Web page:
The last man running after his escape from Clinton Correctional Institution in beautiful Dannemora, New York, caught two bullets from State Trooper, Sgt. Jay Cook, as he was about to lose him in the forest. Governor Andy Cuomo hailed him as a hero for his bravery in shooting an unarmed man while doing the job for which he’s paid.
Nobody thought too hard about shooting David Sweat, as he was a convicted cop killer and prison escapee, not the sort of guy you want to arrive unannounced for dinner. These are the sorts of twisted scenarios where minds shut down and nobody thinks too hard about the uninteresting question of whether this was a legally justified shooting. Except Cristian Farias, who did exactly that.
To the layperson or the evening news watcher, the use of deadly force on a convicted murderer on the lam in rural New York for nearly three weeks may seem entirely reasonable. And judging from the praise Cook received, the act is even commendable. But police officers must be legally justified to effect a “seizure” on a person — and yes, an official shooting is a seizure under the Fourth Amendment. But nowhere in the account of this shooting is there any indication that Sweat, whose identity was then unknown, gave Cook any reason to stop him, let alone shoot him.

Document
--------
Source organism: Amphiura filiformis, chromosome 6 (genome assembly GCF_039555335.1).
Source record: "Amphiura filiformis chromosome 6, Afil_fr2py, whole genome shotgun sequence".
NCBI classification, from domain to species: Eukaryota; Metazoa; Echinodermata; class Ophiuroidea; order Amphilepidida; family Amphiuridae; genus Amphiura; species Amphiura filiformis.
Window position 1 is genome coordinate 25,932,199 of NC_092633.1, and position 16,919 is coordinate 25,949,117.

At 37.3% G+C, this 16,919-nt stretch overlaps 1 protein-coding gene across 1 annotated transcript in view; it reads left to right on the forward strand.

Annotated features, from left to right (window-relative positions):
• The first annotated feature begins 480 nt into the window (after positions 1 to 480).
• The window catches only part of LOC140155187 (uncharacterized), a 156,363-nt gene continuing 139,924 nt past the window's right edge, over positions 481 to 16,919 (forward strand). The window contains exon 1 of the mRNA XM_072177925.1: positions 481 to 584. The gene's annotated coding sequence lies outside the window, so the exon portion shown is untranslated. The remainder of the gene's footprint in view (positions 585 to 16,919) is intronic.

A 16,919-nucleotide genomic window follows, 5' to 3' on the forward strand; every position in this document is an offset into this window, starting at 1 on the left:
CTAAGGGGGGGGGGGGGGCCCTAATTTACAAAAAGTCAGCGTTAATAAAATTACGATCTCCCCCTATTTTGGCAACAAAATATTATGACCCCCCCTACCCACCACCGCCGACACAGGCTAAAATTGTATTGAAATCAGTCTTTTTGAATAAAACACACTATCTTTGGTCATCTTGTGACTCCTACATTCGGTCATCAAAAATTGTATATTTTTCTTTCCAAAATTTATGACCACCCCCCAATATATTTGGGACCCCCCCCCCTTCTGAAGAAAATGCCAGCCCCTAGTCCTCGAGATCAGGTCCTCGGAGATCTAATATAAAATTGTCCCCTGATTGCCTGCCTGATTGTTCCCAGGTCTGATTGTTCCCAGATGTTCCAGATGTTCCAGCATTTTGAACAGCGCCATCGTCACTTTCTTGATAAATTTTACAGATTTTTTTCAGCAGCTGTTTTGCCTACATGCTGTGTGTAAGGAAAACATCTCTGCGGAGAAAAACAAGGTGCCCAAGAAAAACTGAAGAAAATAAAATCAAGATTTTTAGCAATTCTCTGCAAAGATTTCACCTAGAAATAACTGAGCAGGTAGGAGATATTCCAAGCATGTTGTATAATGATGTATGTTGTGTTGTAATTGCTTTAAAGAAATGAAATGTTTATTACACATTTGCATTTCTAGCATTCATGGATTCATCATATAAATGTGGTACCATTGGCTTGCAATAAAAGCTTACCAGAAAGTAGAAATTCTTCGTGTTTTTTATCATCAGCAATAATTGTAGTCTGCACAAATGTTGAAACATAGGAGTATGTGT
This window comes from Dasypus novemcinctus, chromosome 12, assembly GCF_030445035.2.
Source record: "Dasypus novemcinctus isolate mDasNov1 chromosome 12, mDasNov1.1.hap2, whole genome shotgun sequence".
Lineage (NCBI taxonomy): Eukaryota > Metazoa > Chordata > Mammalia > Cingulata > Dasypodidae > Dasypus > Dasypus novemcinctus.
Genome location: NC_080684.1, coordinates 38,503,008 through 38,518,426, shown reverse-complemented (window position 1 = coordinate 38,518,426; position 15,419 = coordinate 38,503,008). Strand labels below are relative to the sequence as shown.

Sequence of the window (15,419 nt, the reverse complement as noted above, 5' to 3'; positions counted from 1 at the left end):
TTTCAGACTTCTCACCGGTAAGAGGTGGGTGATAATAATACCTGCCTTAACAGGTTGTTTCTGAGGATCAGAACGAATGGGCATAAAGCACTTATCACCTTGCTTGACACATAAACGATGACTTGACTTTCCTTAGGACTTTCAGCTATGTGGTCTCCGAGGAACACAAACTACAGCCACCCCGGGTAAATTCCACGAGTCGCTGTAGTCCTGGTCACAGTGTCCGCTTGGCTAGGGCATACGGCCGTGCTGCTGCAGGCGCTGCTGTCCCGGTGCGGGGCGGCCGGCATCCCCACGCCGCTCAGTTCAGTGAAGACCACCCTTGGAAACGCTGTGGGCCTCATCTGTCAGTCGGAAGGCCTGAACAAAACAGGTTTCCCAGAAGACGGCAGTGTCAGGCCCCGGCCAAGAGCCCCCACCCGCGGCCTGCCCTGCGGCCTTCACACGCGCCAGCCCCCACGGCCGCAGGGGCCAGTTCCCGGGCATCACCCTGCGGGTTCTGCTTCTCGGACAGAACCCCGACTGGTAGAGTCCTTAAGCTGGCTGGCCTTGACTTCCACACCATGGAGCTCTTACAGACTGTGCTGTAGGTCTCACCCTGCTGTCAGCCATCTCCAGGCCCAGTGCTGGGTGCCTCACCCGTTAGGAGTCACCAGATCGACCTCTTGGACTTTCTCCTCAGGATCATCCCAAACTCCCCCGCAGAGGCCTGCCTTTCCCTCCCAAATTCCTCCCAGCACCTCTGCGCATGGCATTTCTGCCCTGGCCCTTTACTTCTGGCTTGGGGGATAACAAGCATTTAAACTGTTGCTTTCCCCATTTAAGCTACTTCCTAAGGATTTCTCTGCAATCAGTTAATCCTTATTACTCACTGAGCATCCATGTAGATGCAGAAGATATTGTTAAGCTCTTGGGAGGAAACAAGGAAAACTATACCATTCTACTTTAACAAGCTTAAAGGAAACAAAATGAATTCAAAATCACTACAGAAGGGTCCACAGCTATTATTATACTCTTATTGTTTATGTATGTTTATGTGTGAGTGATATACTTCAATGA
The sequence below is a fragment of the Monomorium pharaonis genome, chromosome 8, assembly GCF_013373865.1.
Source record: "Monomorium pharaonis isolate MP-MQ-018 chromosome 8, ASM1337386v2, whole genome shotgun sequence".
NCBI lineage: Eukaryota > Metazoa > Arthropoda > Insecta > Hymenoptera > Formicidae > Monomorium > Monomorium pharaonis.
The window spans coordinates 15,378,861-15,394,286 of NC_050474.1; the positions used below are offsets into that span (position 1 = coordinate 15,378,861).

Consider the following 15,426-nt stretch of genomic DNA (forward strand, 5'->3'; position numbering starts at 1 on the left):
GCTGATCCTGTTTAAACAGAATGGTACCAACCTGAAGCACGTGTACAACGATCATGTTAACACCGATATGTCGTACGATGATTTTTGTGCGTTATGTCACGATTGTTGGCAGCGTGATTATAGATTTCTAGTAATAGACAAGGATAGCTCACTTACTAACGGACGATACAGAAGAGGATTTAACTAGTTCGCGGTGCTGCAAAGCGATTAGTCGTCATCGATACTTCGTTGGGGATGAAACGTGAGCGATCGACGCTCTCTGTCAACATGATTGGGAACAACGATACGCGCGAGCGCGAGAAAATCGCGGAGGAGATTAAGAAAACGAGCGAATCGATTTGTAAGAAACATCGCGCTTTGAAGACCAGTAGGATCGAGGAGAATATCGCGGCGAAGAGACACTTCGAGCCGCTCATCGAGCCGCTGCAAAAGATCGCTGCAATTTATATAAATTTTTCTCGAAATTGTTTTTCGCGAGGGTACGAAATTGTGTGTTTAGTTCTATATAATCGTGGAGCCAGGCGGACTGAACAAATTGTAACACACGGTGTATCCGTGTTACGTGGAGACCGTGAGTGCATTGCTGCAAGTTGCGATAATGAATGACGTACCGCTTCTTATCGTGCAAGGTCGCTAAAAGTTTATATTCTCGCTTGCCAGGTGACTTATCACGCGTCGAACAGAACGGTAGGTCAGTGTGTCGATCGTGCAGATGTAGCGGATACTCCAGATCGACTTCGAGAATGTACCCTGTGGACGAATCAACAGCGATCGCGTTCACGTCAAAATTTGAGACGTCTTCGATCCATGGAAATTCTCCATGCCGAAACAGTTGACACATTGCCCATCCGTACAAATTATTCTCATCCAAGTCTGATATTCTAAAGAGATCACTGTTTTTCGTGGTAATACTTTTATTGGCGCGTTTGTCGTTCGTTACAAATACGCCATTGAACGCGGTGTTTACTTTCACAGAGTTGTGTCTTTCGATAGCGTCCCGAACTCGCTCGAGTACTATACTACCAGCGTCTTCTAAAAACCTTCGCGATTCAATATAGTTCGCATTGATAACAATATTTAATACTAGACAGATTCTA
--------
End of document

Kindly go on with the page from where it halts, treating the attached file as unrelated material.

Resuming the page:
There are a few significant issues wrapped up in that quote, some of which were raised, others ignored, in an interesting discussion at Judge Richard Kopf’s blog, Hercules and the Umpire, so let’s pause to note them. Continue reading →
Try as he might, Nevada State Trooper Greg Monroe could not come up with a sufficient reason to search Straughn Gorman’s RV. It seems almost impossible to believe, but it’s true. And yet, his tenacity was a thing to marvel, as his own personal lack of imagination manifested in his sloughing the chance to search off on Elko County Sheriff’s Deputy Doug Fisher, who did the dirty and hit the jackpot.